A relative newcomer to the IT industry, Trampoline Systems, has just launched an even newer product called Sonar Flightdeck. So far so what, you might be thinking, but what Trampoline is claiming to offer is ever so slightly innovative. The vendor's aim is to help your organization achieve that holy grail of harnessing the intelligence trapped within your workforce, boosting productivity and ready access to important information.
Chief executive of Trampoline, Charles Armstrong, believes a generational shift is occurring in the way businesses achieve productivity gains, and in many ways he is right. From around the 60s through to the early 2000s, process automation was the main means by which firms achieved these ends, but once everything has been automated, where do you turn? Well, the answer according to Trampoline is to the collective or social intelligence of your staff. This is enterprise social networking – understanding how individuals and groups within the organisation interact and the expertise and knowledge they possess.
Now this is way outside the comfort zone of your average organisation, but Armstrong says he has been "impressed and surprised" by the extent to which IT executives have warmed to these themes. It could be viewed as the slow creeping of social networking ideas into the enterprise, just as other primarily consumer-based technologies have crept quietly into business over the years.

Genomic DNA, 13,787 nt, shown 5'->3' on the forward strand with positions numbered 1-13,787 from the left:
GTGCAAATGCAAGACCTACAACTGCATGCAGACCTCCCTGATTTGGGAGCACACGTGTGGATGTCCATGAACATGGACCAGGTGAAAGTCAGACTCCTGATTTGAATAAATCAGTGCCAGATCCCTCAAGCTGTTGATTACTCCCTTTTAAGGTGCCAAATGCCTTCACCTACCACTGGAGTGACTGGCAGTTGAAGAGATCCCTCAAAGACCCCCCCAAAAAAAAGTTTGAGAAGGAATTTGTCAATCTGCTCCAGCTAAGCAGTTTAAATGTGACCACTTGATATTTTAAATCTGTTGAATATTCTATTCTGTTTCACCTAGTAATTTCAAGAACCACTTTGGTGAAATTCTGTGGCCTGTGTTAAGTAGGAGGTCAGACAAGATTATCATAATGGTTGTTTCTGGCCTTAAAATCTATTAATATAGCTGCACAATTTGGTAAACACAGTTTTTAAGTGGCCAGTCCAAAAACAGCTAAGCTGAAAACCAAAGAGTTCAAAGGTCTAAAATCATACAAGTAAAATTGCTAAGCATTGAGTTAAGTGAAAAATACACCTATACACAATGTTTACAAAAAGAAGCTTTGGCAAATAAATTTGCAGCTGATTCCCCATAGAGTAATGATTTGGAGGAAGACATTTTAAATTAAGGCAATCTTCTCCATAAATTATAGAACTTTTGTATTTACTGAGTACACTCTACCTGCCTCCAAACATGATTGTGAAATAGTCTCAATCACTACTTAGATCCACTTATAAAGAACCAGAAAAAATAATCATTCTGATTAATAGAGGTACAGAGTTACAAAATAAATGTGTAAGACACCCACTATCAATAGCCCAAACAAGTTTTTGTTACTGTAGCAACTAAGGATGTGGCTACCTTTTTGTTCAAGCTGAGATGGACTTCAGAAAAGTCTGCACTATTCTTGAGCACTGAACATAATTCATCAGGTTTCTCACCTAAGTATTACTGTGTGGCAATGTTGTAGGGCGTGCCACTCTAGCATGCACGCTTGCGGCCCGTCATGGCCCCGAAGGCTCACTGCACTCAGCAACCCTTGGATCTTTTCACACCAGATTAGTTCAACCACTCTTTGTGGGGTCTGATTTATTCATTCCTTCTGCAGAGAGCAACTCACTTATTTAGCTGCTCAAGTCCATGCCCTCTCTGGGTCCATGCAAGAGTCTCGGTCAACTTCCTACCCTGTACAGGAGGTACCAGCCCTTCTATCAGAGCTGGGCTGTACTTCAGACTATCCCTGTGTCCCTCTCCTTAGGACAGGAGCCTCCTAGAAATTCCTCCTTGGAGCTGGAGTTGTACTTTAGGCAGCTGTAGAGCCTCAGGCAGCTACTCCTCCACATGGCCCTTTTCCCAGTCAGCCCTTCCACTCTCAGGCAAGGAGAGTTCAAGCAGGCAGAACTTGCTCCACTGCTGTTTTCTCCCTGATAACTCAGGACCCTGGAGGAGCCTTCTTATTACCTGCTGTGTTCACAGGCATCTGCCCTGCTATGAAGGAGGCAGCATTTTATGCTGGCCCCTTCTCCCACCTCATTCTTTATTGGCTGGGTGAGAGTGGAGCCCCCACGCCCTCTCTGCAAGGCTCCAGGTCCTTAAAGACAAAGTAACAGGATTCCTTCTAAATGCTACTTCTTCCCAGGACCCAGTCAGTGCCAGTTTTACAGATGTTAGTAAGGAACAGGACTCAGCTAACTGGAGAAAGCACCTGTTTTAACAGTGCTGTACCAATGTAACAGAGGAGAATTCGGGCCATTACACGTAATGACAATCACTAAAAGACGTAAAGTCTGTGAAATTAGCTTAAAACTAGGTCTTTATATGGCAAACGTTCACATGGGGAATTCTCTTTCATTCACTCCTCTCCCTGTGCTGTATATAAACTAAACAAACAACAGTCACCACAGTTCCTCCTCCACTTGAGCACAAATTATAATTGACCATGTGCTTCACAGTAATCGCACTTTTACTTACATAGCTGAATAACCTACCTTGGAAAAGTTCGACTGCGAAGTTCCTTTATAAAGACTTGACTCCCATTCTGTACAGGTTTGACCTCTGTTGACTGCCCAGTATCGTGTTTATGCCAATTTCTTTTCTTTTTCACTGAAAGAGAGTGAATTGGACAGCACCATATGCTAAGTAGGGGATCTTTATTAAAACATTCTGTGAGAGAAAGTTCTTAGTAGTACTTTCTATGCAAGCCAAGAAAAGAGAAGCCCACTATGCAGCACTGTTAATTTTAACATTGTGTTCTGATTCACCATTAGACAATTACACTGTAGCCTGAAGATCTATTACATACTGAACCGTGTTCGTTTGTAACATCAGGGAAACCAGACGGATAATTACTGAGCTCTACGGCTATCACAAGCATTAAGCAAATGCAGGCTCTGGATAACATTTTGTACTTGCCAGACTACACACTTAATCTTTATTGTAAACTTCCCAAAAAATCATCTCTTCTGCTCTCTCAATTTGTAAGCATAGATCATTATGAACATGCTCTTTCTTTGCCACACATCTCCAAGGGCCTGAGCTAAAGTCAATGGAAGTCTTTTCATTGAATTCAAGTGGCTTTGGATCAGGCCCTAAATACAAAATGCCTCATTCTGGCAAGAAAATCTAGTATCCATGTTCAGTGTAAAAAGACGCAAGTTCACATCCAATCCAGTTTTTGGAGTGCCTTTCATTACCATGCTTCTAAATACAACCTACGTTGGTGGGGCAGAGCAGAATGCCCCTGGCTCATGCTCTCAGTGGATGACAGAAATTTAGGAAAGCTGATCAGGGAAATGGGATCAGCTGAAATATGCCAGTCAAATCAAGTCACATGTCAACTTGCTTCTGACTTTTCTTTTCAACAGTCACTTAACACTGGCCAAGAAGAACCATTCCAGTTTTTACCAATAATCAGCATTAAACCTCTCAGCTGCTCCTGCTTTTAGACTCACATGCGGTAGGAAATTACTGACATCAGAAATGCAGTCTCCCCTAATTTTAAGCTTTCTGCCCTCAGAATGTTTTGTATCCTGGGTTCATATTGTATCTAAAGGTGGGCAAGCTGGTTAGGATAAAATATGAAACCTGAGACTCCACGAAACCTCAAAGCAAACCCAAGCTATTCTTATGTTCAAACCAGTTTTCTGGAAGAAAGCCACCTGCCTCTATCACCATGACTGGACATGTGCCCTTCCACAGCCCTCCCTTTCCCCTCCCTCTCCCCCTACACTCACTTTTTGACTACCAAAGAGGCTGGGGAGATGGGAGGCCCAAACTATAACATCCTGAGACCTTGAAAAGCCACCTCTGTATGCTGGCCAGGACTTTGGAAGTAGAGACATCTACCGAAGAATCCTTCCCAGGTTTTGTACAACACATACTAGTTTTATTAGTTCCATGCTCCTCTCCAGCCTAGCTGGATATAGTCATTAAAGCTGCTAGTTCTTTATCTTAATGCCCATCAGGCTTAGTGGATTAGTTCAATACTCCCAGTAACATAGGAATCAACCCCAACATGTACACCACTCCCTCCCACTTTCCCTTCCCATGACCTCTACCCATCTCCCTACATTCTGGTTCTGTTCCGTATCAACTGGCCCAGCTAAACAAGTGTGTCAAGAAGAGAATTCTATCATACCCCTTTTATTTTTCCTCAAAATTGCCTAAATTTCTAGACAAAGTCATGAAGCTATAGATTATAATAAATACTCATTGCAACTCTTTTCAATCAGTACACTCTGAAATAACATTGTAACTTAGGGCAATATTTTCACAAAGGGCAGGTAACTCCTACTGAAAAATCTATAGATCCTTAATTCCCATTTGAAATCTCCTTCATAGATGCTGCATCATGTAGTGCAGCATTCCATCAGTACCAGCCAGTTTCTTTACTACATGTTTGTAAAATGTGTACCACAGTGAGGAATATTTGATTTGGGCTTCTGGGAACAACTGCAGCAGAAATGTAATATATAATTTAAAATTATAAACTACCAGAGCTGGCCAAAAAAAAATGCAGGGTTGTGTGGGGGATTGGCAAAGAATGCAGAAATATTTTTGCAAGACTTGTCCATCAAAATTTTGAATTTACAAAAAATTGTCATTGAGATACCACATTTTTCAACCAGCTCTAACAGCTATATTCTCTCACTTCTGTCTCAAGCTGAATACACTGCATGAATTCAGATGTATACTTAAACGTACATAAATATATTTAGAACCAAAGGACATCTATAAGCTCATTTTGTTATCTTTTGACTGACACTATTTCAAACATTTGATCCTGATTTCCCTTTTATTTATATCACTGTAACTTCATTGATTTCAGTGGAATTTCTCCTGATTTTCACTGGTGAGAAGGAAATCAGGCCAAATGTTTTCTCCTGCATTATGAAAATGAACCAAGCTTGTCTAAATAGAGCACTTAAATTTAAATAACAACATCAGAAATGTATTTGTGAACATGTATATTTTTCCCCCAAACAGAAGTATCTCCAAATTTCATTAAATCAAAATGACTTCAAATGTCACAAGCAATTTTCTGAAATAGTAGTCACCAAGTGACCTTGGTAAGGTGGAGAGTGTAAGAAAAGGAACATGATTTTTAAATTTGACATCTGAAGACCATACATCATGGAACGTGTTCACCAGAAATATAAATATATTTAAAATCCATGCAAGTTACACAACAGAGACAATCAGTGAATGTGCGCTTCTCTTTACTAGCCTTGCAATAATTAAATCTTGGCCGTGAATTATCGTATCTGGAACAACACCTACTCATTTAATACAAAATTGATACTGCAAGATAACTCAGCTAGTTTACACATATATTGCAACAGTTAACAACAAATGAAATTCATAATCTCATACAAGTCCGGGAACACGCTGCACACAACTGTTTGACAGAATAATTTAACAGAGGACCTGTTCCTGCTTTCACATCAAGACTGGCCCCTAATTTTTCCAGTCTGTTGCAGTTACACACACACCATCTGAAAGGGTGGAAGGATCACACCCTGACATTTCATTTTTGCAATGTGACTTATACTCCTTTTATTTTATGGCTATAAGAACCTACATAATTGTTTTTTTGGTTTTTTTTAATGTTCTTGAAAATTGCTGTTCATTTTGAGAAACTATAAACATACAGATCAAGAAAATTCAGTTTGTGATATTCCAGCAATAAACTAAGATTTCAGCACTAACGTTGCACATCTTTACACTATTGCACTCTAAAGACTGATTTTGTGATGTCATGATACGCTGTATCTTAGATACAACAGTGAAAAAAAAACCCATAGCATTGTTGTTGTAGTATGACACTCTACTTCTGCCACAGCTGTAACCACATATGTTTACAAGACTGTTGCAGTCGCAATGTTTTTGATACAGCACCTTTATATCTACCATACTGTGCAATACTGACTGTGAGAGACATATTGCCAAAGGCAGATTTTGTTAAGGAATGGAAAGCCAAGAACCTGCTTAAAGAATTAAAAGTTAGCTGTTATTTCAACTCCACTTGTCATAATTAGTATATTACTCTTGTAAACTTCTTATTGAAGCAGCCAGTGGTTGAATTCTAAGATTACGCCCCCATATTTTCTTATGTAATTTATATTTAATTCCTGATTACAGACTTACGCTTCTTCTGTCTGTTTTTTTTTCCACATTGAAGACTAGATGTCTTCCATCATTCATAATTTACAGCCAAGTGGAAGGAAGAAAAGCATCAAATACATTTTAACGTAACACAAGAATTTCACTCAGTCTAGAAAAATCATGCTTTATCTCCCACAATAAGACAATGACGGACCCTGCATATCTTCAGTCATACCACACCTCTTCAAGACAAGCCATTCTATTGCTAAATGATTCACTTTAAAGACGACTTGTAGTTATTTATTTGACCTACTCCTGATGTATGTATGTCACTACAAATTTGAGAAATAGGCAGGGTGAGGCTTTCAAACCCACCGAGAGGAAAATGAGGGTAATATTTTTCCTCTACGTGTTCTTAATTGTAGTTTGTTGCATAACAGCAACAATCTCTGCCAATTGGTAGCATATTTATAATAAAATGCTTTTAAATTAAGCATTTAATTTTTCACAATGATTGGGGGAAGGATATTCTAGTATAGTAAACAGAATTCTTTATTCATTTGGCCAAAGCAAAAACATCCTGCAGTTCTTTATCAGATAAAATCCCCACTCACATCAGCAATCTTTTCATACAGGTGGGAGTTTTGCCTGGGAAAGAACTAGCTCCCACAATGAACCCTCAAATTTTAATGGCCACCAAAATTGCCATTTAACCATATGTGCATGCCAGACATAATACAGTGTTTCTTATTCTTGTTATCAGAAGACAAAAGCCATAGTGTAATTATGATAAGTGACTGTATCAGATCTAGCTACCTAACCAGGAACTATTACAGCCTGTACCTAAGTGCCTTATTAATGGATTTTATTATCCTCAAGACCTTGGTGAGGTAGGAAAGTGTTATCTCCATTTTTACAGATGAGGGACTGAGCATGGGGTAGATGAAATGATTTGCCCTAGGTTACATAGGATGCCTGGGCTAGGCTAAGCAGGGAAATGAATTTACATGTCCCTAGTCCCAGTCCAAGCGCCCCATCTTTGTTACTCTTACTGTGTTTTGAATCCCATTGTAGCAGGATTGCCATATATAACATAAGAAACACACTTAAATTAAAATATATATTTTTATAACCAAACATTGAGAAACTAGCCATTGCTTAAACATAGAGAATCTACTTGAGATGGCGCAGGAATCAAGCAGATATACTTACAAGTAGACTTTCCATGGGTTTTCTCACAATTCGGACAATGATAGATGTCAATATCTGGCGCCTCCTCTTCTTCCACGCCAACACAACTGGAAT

So how does the technology work? Trampoline's offerings at least are all based on the Sonar platform, which mines all the important information from users' data sources – emails, document stores, databases and so on – and runs some clever algorithms on them to deduce various things about the sender. The end result is that you can view in a neat graphical display the information flows, areas of expertise and social networks in the organisation, and then refine it by various criteria. Flightdeck is especially targeted at managers looking to see where the concentrations of expertise are and where the holes are, which Armstrong added is particular popular with firms undertaking change management and mergers and acquisition activities.
But does this flash technology have a future or is it all a bit too far out to get widespread organisational acceptance? Well, it's probably right to liken it to BI a few years back, which was being trialed only by a few very brave and forward-thinking firms – the same could very well be true of enterprise social intelligence. As Armstrong argues, perhaps the advent of a recession will give firms the push they need to investigate new ways of boosting productivity, getting more out of their existing human resources and becoming more agile. Perhaps.